"We pass the basket for a second collection this week at Our Lady of Blessed Acceleration so the parish project car can be finished." It didn't go down quite like that in the Branford, CT parish of Father Alfred Juliano back in the 1950s, but the priest did build a car of his own design that was partially funded by parishioners. I remember rifling through a stack of musty Mechanix Illustrated backissues in my misspent youth and coming across a feature on this vehicle, called the Aurora. A lot of people have declaimed the hideousness of Juliano's "safety car" throughout the years. It certainly has a peculiar reverse rake to its stance, while the flowing, organic form of the fiberglass body give the Aurora the appearance of a quickly departing Sea Ray , rather than an automobile headed at you.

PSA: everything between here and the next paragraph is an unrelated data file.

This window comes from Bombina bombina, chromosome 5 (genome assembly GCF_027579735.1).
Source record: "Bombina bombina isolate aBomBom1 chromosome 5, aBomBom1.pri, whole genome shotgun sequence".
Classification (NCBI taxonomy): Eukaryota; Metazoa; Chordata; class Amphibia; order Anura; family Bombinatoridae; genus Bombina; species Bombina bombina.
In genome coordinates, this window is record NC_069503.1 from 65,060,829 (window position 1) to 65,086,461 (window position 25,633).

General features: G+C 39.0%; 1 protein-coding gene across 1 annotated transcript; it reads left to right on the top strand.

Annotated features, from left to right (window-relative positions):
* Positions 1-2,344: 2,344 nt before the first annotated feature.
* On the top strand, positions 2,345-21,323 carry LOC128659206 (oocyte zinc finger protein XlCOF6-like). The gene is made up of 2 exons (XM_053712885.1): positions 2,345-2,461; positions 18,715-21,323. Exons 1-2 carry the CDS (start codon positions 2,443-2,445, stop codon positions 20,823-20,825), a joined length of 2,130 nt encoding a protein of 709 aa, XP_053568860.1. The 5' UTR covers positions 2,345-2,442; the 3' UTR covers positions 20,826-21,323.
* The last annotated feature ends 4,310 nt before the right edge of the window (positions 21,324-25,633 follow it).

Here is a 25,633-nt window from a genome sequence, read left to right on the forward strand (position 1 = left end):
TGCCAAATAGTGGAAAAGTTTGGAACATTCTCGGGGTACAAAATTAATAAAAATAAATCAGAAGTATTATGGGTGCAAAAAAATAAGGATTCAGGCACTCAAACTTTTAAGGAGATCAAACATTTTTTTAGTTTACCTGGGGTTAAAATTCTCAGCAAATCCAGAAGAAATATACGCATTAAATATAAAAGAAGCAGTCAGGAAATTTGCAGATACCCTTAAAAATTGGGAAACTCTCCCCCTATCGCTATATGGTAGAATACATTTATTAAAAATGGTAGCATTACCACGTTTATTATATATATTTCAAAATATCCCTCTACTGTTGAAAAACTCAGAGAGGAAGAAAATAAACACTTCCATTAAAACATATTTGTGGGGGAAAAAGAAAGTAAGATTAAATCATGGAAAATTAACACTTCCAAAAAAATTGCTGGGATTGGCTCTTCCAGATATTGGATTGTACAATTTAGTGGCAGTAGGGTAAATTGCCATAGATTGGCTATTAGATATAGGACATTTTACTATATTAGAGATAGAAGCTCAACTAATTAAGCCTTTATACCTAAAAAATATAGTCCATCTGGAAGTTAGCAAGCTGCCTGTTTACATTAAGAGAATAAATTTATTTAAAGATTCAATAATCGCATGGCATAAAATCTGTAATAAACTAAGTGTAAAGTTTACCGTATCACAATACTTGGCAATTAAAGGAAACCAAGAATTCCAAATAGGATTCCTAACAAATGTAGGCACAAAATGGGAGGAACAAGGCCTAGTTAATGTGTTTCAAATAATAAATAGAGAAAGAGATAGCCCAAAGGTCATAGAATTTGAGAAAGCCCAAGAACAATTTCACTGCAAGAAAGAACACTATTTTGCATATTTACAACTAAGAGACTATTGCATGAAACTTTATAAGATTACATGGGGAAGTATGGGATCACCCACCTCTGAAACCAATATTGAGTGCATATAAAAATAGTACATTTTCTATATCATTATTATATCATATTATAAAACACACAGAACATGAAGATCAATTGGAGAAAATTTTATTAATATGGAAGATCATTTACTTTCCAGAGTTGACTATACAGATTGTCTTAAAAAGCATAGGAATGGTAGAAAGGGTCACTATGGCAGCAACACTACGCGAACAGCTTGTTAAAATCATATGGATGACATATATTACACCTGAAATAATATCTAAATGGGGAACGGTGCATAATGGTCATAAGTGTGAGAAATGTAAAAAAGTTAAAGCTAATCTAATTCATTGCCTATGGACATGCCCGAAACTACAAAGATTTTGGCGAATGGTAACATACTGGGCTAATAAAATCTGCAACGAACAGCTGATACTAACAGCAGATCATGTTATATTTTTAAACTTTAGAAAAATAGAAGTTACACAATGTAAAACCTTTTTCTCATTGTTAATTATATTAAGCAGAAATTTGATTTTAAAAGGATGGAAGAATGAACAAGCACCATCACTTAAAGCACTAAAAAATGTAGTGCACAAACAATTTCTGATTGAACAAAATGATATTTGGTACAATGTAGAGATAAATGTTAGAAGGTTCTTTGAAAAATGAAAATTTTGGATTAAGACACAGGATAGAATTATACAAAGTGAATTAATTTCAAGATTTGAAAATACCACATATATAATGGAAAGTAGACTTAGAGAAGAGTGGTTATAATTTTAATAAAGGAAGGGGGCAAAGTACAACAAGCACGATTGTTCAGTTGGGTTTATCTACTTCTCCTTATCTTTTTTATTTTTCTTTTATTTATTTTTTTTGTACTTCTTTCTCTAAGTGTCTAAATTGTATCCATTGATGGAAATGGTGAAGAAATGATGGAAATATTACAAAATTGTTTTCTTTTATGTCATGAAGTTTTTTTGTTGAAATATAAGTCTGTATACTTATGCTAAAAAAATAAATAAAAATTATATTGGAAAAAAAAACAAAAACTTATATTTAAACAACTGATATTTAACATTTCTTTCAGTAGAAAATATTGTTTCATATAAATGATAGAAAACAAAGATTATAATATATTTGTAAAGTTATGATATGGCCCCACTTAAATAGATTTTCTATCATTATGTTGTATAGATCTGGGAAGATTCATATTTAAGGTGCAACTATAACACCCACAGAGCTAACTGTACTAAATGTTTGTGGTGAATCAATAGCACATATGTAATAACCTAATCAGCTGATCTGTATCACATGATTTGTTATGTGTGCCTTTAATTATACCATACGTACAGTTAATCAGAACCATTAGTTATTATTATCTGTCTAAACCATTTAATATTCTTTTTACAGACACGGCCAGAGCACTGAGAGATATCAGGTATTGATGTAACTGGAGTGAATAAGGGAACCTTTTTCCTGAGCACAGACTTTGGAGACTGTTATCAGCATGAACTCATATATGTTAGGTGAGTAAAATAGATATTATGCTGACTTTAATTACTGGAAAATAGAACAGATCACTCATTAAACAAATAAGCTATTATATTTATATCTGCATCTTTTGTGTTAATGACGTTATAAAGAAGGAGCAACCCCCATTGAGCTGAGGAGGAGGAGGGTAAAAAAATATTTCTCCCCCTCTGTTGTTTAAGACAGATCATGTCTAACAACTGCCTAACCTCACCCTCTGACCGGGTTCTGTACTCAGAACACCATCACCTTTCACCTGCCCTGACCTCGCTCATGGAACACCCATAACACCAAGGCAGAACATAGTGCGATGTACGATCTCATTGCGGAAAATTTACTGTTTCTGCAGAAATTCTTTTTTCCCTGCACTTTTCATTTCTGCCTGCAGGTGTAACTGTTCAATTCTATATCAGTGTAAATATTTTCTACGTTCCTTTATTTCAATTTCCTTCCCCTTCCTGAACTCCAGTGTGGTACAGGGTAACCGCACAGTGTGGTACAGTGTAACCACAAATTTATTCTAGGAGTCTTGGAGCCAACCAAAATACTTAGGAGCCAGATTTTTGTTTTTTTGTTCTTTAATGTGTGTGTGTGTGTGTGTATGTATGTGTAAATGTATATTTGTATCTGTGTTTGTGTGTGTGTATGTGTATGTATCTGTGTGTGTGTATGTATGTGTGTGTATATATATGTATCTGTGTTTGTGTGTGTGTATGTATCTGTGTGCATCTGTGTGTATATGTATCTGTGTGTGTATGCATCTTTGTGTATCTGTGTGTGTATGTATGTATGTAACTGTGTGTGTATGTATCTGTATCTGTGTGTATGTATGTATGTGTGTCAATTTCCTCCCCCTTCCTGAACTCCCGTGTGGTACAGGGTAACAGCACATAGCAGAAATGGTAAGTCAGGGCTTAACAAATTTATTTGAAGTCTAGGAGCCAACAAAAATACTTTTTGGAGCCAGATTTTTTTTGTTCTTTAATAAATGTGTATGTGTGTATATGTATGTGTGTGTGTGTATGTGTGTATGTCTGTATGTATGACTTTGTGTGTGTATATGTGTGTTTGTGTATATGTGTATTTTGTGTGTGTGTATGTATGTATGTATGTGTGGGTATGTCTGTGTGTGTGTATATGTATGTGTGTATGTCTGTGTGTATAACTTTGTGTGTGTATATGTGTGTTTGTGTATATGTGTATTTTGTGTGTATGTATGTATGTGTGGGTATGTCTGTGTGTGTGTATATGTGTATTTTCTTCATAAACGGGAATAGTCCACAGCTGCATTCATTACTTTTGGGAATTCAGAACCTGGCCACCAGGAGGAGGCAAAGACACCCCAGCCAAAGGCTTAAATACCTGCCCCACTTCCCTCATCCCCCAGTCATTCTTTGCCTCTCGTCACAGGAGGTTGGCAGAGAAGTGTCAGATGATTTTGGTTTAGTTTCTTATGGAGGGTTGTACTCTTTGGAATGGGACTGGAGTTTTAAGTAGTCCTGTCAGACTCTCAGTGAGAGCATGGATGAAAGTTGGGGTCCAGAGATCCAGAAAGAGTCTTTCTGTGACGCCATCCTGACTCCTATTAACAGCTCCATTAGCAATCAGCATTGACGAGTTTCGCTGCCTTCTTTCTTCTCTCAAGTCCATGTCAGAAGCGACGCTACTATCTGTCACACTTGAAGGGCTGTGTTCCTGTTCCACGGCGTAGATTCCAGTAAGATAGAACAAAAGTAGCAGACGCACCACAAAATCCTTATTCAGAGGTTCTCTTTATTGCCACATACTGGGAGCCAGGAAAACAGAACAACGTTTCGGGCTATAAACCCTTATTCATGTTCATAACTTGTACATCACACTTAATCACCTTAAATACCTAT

Father Juliano had a lifelong automotive avocation and studied art before entering the priesthood. His intent with the Aurora was to create the world's safest automobile atop a salvaged Buick chassis. The body was hand-laid fiberglass and the bubbilicious daylight openings are rendered in plexiglass. Despite his efforts, things did not go well for Fr. Juliano. The car's press unveiling was a disaster, and Juliano ultimately ended up in financial trouble and was forced to leave his order. The Aurora was given to a garage to settle a debt, and that's where England's Andy Saunders tracked the vehicle down. Andy runs an auto import and customization business, and relishes a challenge. Restoring the Aurora was an arduous process, but as you can see, it's risen like Lazarus from the very disintegrated state Andy found it in. Since its restoration, the car has appeared at several events and museums, including Goodwood. Quite the resurrection.
[Source: NY Times, Photo: Andrew Saunders / NYT]